Dozens of Torrent Sites May Be Shut Down


Dozens of torrent sites, including well-known platforms like, and, could be forced to shut down by the end of this week, leaving the file-sharing world in turmoil. The expected mass exodus is due to a broad change of policy at the Dutch web hoster LeaseWeb, which used to be a reliable partner for many torrent sites but has recently come under pressure by rights holders.

The Netherlands isn’t the only region feeling the heat; rights holders are increasing the pressure on torrent sites around the world. P2P communities in recent weeks have been forced offline in Iceland, Canada, the UK and Hungary, leaving some P2P users to wonder if there are any safe places left for file-trading platforms. [digg=]

LeaseWeb was known in the P2P scene for their hands-off approach when it came to torrent sites. But it had a change of heart after the Dutch anti-piracy organization Stichting BREIN was able to get an injunction against the company. The court ordered LeaseWeb to turn over personal information of a customer who was running a torrent site, and to take the site in question offline. The company declared in a statement that it is appealing the decision, but in the meantime has no choice than to take torrent sites offline at the request of rights holders.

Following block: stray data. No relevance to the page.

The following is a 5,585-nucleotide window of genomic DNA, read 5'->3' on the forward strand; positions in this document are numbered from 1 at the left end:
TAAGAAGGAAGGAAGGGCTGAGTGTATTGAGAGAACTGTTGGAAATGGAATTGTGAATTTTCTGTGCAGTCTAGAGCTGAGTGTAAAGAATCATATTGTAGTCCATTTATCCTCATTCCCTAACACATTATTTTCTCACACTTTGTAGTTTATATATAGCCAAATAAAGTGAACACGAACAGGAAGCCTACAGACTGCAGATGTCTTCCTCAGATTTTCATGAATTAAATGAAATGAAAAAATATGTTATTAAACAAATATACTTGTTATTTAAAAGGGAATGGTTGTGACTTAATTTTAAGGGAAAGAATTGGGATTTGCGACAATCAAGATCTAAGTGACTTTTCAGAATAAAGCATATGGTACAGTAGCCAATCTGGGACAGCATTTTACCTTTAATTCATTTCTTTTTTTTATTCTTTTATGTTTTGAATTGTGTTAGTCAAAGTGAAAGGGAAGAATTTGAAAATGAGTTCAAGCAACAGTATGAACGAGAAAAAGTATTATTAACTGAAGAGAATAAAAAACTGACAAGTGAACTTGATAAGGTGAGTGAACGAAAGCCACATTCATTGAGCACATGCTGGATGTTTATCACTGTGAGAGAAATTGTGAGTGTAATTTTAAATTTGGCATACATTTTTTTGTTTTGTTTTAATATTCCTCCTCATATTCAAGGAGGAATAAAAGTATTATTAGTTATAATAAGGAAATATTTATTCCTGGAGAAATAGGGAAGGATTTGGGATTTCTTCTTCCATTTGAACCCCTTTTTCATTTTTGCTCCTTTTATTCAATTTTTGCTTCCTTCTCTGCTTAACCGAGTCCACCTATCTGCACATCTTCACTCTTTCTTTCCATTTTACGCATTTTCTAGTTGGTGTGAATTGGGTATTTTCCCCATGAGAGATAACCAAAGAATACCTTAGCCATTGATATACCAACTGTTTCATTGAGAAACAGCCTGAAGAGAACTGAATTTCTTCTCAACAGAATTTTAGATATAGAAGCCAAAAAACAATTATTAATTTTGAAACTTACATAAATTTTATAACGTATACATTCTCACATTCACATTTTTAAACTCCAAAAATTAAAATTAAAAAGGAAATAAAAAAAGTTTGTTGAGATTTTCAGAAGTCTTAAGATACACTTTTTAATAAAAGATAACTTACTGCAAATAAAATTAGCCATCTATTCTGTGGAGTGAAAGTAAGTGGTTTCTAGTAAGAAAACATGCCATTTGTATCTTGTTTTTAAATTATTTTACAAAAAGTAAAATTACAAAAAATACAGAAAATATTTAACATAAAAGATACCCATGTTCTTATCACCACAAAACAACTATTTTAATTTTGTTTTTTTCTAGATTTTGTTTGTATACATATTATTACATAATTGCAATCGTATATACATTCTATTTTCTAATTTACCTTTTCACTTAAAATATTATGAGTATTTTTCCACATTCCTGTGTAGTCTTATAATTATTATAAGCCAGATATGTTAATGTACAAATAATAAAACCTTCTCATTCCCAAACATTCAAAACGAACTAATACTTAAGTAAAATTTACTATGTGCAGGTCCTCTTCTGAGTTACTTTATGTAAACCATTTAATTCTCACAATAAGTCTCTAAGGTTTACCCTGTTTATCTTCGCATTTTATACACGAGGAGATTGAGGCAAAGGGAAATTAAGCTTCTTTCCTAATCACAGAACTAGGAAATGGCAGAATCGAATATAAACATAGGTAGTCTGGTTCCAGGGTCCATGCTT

LeaseWeb has sent emails to a number of torrent site admins in recent days, giving them until Saturday to move their data to a different hosting provider, according to
P2P news site Torrentfreak. It’s unclear yet exactly how many torrent sites will be forced to shut down, but it’s worth noting that LeaseWeb isn’t just hosting dozens of torrent sites — it also has a number of wholesale clients who sublease their servers to P2P communities.

The company also used to be the hosting company for the well-know torrent site Demonoid, that is until Demonoid was forced to move to Canada to evade legal pressure. The site didn’t get to enjoy Canada for too long, though; Demonoid was forced offline about two weeks ago by the Canadian Recording Industry Association. With the Netherlands and Canada out of the picture, one can only guess where torrent sites are going to move next.